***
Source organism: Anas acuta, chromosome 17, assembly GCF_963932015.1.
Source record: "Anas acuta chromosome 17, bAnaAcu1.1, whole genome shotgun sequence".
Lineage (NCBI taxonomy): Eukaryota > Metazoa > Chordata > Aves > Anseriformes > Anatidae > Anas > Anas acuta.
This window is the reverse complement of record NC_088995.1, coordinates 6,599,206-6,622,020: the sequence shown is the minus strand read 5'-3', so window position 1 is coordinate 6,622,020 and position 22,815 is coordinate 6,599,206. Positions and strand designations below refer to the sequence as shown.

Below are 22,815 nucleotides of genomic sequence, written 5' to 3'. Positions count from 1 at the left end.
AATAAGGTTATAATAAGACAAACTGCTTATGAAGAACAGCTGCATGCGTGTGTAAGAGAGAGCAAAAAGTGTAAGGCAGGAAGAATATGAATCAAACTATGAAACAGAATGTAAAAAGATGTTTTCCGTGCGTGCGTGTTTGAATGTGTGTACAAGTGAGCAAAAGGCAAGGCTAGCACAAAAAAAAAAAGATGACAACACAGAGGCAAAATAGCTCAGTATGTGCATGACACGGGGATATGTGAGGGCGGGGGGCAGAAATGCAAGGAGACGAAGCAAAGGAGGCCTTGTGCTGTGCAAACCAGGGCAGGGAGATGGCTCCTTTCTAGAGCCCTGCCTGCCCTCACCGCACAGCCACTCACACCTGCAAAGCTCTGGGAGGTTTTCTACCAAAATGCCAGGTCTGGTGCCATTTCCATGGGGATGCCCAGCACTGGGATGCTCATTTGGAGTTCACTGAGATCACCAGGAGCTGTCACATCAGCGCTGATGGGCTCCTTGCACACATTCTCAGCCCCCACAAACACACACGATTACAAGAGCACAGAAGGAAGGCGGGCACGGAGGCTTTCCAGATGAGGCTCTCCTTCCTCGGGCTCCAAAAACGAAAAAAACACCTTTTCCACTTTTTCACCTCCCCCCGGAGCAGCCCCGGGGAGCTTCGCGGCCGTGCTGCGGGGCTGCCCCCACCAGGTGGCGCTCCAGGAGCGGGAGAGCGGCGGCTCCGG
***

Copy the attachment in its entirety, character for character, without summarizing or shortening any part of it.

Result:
Source organism: Anas acuta, chromosome 17, assembly GCF_963932015.1.
Source record: "Anas acuta chromosome 17, bAnaAcu1.1, whole genome shotgun sequence".
Lineage (NCBI taxonomy): Eukaryota > Metazoa > Chordata > Aves > Anseriformes > Anatidae > Anas > Anas acuta.
This window is the reverse complement of record NC_088995.1, coordinates 6,599,206-6,622,020: the sequence shown is the minus strand read 5'-3', so window position 1 is coordinate 6,622,020 and position 22,815 is coordinate 6,599,206. Positions and strand designations below refer to the sequence as shown.

Below are 22,815 nucleotides of genomic sequence, written 5' to 3'. Positions count from 1 at the left end.
AATAAGGTTATAATAAGACAAACTGCTTATGAAGAACAGCTGCATGCGTGTGTAAGAGAGAGCAAAAAGTGTAAGGCAGGAAGAATATGAATCAAACTATGAAACAGAATGTAAAAAGATGTTTTCCGTGCGTGCGTGTTTGAATGTGTGTACAAGTGAGCAAAAGGCAAGGCTAGCACAAAAAAAAAAAGATGACAACACAGAGGCAAAATAGCTCAGTATGTGCATGACACGGGGATATGTGAGGGCGGGGGGCAGAAATGCAAGGAGACGAAGCAAAGGAGGCCTTGTGCTGTGCAAACCAGGGCAGGGAGATGGCTCCTTTCTAGAGCCCTGCCTGCCCTCACCGCACAGCCACTCACACCTGCAAAGCTCTGGGAGGTTTTCTACCAAAATGCCAGGTCTGGTGCCATTTCCATGGGGATGCCCAGCACTGGGATGCTCATTTGGAGTTCACTGAGATCACCAGGAGCTGTCACATCAGCGCTGATGGGCTCCTTGCACACATTCTCAGCCCCCACAAACACACACGATTACAAGAGCACAGAAGGAAGGCGGGCACGGAGGCTTTCCAGATGAGGCTCTCCTTCCTCGGGCTCCAAAAACGAAAAAAACACCTTTTCCACTTTTTCACCTCCCCCCGGAGCAGCCCCGGGGAGCTTCGCGGCCGTGCTGCGGGGCTGCCCCCACCAGGTGGCGCTCCAGGAGCGGGAGAGCGGCGGCTCCGG